Carnegie Mellon University is firmly committed to intellectual honesty, freedom of inquiry and expression, and respect for the dignity of each individual. Acts of discriminatory harassment or intimidation by a student directed toward any member of the community are inconsistent with this commitment and will not be tolerated. Consistent with the University’s Statement of Assurance, prohibited acts include harassment and intimidation motivated by discriminatory intent based on race, color, national origin, sex, handicap or disability, age, sexual orientation, gender identity, religion, creed, ancestry, belief, veteran status, or genetic information. Any such harassment or intimidation of or by a student should be referred to the dean of student affairs for resolution.
This class should be a friendly, safe environment for everyone. Carnegie Mellon is firmly committed to intellectual honesty, freedom of inquiry and expression, and respect for the dignity of each individual. Acts of discriminatory harassment or intimidation by a student directed toward any member of the community will not be tolerated. Behavior in this course is expected to be consistent with the following policies:
- CMU Reasonable Person Principle
- CMU Sexual Harassment and Sexual Assault Policy
- Hacker School Social Rules
Social Rules (from Hacker School)
To further remove obstacles to learning, in addition to the above, we have a small set of social rules for our class. The rules below are quoted/adapted from Hacker School’s Social Rules.
These rules are intended to be lightweight, and to make more explicit certain social norms that are normally implicit. Most of these social rules really boil down to “don’t be a jerk” or “don’t be annoying.” Of course, almost nobody sets out to be a jerk or annoying, so telling people not to be jerks isn’t a very productive strategy. That’s why our social rules are designed to curtail specific behavior known be destructive to a supportive, productive, and fun learning environment.
A Word About Fear
An obstacle we try to remove is fear. We think this is one of the most pernicious impediments to education. In most of the world, but especially school and work, people are afraid of looking stupid. This fear frequently keeps us from asking important questions like “how does that work?” or even just “why?” Worse, it keeps us from saying “I don’t understand.” That means many of us muddle on with a half-baked or entirely incorrect understanding of core concepts. This is particularly bad with programming, because these misunderstandings compound, and over time become harder and more embarrassing to admit to and address.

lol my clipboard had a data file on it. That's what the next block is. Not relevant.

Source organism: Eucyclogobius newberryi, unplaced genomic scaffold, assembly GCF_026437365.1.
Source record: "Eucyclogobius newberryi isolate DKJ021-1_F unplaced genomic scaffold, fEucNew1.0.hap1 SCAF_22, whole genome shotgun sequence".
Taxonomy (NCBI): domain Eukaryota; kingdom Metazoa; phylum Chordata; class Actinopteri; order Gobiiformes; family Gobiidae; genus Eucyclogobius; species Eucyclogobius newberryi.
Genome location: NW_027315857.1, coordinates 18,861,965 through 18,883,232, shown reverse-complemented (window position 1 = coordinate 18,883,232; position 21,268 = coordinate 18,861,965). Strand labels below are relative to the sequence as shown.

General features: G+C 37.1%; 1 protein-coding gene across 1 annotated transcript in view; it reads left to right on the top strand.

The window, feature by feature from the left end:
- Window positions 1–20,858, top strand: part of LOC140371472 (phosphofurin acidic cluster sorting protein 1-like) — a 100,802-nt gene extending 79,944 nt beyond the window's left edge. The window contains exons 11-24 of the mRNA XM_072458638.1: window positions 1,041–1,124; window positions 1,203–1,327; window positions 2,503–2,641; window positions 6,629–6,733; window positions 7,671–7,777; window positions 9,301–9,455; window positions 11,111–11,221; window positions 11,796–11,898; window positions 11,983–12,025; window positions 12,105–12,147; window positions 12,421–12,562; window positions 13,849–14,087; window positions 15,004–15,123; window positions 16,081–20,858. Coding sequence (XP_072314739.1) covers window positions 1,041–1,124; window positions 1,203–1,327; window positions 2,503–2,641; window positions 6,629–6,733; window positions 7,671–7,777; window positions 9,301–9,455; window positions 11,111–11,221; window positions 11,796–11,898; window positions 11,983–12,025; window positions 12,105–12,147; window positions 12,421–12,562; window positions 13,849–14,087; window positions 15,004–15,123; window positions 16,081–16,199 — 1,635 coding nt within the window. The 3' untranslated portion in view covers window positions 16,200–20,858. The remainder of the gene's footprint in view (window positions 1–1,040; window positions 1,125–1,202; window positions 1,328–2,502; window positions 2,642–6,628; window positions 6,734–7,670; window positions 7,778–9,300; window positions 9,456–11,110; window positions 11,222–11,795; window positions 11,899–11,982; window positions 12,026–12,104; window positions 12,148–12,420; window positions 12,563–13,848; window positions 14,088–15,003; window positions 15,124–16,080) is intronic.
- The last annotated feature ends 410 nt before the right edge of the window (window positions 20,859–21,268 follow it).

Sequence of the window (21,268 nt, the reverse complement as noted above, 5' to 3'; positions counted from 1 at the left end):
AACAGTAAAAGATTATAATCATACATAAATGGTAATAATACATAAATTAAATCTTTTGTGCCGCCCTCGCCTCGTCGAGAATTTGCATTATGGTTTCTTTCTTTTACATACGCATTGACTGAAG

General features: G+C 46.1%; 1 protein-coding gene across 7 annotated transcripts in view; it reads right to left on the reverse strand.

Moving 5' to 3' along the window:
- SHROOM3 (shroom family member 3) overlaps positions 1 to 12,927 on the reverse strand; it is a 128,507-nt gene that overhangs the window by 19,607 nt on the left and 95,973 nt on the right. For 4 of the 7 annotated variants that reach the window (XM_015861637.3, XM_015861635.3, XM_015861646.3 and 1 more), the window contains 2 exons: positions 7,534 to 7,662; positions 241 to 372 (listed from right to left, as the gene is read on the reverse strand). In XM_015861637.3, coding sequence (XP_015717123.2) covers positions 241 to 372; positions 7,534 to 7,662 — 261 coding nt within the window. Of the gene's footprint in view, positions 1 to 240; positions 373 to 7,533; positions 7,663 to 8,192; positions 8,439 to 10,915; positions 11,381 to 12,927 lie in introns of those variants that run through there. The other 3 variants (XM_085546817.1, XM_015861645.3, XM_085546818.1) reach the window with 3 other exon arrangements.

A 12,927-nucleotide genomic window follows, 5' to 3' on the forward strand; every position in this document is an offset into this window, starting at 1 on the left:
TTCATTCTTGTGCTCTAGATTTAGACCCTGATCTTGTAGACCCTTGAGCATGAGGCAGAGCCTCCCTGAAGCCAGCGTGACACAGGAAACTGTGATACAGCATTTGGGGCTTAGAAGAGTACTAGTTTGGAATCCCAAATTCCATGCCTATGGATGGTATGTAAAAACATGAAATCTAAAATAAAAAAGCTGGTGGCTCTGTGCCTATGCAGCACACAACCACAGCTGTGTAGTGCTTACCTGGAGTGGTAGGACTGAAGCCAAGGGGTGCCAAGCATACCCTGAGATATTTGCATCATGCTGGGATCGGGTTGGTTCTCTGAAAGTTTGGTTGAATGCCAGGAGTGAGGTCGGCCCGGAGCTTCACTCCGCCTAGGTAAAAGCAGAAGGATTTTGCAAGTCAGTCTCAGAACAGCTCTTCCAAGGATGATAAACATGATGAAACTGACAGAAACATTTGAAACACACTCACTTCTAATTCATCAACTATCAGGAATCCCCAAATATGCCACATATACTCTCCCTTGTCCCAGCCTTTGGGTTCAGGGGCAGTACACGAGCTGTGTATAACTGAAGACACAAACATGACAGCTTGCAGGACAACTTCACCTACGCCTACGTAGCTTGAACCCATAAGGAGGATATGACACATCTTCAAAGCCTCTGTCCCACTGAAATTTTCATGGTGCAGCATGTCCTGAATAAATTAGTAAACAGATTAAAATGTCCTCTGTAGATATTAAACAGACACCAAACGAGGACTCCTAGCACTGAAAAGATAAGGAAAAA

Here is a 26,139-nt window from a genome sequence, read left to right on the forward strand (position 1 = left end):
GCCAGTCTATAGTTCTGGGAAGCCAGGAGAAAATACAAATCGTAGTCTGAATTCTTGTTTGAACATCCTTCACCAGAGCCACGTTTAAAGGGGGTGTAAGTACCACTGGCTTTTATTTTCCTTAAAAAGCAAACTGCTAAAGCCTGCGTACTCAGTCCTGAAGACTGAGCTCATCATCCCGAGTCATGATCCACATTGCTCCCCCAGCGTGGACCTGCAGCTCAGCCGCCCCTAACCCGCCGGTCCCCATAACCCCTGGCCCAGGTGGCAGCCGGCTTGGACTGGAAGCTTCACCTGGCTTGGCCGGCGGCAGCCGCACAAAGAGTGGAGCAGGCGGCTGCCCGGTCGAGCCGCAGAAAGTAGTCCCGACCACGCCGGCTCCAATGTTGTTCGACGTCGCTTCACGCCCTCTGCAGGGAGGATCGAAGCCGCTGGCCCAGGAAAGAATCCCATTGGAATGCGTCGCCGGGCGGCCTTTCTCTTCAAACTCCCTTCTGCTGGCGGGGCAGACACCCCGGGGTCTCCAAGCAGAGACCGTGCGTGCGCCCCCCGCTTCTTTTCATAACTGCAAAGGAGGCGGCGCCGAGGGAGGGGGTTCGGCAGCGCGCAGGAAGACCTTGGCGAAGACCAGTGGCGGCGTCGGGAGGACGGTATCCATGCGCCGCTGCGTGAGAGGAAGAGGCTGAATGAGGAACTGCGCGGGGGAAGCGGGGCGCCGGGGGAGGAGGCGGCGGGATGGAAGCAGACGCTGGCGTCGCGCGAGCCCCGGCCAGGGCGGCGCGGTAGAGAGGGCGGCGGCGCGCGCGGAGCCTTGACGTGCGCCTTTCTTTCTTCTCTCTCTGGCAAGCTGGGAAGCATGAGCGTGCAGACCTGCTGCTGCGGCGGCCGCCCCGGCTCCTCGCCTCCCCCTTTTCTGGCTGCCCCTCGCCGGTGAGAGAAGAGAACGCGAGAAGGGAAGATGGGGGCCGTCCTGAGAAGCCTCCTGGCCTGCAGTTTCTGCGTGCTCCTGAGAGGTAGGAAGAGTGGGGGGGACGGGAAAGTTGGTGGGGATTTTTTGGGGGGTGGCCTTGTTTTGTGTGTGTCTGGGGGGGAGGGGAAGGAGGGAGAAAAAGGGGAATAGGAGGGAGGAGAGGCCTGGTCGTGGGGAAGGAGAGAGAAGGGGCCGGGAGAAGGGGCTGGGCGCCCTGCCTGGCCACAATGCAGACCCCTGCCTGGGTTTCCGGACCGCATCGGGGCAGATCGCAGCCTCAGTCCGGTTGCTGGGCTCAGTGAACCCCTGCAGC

Did you know there’s a well-documented phenomenon in which highly qualified people go through life feeling like they’re a bunch of frauds and don’t deserve the things they’ve achieved? It’s common in work (“I can’t believe I made it past the interviews. Surely someone will figure out I’m wildly incompetent and fire me soon!”) and school (“Everyone here is so much smarter than me. I got in on a fluke.”). This is called impostor syndrome.
This is why saying “I don’t know” or “I don’t understand” is a positive thing. It’s an opportunity for you to learn something new, and for someone else to help you with it (or vise versa).
No feigning surprise
The first rule means you shouldn’t act surprised when people say they don’t know something. This applies to both technical things (“What?! I can’t believe you don’t know what the stack is!”) and non-technical things (“You don’t know who RMS is?!”). Feigning surprise has absolutely no social or educational benefit: When people feign surprise, it’s usually to make them feel better about themselves and others feel worse. And even when that’s not the intention, it’s almost always the effect. This rule is tightly coupled to our belief in the importance of people feeling comfortable saying “I don’t know” and “I don’t understand.”
A well-actually happens when someone says something that’s almost – but not entirely – correct, and you say, “well, actually…” and then give a minor correction. This is especially annoying when the correction has no bearing on the actual conversation. This doesn’t mean our classroom isn’t about truth-seeking or that we don’t care about being precise. Many well-actually’s are about grandstanding, not truth-seeking.
No back-seat driving
If you overhear people working through a problem, you shouldn’t intermittently lob advice across the room. This can lead to the “too many cooks” problem, but more important, it can be rude and disruptive to half-participate in a conversation. This isn’t to say you shouldn’t help, offer advice, or join conversations. On the contrary, we encourage all those things. Rather, it just means that when you want to help out or work with others, you should fully engage and not just butt in sporadically.